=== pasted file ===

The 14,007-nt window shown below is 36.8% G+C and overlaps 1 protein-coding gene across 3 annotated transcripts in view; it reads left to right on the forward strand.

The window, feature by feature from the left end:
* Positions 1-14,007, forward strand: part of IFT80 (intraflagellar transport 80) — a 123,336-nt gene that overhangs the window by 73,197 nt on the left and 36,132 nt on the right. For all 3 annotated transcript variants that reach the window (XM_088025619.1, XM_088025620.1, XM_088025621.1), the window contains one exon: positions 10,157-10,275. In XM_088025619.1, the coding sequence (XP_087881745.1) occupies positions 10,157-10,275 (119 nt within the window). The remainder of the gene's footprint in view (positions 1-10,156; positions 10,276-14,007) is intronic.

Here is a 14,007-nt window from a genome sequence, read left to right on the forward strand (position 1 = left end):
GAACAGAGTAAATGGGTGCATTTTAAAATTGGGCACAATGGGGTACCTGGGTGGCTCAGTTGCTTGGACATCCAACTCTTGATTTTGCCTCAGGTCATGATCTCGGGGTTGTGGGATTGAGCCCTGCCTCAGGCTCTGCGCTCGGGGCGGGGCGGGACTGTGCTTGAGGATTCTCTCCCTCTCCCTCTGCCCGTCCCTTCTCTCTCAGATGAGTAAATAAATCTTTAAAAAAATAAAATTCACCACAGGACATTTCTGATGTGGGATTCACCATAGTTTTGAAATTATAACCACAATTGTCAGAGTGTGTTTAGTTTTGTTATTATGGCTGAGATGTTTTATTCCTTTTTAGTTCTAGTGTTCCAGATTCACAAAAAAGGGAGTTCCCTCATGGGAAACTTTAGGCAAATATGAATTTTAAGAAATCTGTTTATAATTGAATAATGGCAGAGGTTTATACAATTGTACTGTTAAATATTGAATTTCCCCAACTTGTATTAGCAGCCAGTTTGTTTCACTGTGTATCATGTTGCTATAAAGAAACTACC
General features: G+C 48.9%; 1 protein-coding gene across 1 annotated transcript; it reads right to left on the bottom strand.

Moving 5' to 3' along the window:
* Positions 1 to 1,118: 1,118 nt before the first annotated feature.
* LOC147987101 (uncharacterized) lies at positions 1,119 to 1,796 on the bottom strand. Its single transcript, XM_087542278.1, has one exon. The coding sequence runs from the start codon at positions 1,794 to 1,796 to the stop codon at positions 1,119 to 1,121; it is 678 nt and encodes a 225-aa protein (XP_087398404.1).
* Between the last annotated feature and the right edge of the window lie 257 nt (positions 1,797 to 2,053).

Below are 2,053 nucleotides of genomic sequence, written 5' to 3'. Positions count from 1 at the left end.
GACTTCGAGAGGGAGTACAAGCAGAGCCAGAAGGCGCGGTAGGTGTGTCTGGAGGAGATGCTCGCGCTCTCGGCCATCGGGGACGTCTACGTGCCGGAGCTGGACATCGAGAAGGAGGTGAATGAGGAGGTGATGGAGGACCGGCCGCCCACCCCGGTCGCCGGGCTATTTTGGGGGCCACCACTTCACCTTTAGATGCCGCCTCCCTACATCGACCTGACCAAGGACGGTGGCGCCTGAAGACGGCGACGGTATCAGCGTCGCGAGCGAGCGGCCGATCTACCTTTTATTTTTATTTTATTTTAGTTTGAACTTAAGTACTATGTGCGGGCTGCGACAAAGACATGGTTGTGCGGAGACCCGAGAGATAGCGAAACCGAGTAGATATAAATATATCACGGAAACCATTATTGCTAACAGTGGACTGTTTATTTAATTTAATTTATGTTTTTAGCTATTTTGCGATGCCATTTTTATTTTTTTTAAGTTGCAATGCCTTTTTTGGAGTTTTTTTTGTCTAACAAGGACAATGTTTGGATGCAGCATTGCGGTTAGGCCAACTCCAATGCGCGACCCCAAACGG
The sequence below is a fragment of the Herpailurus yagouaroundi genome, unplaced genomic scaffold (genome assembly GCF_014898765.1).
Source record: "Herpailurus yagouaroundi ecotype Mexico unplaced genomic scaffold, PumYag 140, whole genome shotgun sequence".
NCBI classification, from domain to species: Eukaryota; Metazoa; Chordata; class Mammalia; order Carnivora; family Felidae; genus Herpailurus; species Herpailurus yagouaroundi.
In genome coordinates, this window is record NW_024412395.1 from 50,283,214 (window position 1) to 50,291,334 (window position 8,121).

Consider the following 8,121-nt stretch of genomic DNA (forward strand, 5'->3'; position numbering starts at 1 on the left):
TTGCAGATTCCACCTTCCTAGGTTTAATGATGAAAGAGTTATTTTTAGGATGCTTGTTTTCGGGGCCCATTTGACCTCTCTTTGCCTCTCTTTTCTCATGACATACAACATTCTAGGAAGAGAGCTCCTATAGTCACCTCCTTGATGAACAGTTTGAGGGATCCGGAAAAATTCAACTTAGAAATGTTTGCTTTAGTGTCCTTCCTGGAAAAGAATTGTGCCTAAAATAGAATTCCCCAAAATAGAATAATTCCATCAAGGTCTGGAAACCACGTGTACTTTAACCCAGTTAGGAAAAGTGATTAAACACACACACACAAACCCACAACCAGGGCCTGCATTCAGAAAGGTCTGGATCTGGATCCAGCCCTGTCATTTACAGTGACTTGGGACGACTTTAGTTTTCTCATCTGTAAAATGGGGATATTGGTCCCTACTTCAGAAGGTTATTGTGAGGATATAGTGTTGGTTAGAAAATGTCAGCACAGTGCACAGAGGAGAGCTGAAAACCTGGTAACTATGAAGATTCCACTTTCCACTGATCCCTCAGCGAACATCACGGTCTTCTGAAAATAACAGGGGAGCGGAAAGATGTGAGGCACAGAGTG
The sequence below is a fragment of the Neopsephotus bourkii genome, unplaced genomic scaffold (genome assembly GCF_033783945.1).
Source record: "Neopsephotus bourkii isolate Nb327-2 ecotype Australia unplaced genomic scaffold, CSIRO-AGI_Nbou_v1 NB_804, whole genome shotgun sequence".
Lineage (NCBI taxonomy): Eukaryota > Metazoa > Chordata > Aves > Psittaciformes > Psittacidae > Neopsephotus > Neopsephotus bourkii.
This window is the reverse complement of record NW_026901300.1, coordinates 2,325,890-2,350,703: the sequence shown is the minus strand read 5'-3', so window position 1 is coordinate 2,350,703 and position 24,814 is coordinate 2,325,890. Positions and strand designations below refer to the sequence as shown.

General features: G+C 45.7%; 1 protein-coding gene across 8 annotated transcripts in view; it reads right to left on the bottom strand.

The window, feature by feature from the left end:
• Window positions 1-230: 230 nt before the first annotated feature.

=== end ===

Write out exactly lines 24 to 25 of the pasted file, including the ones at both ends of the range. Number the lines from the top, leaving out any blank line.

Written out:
The window, feature by feature from the left end:
• Window positions 1-230: 230 nt before the first annotated feature.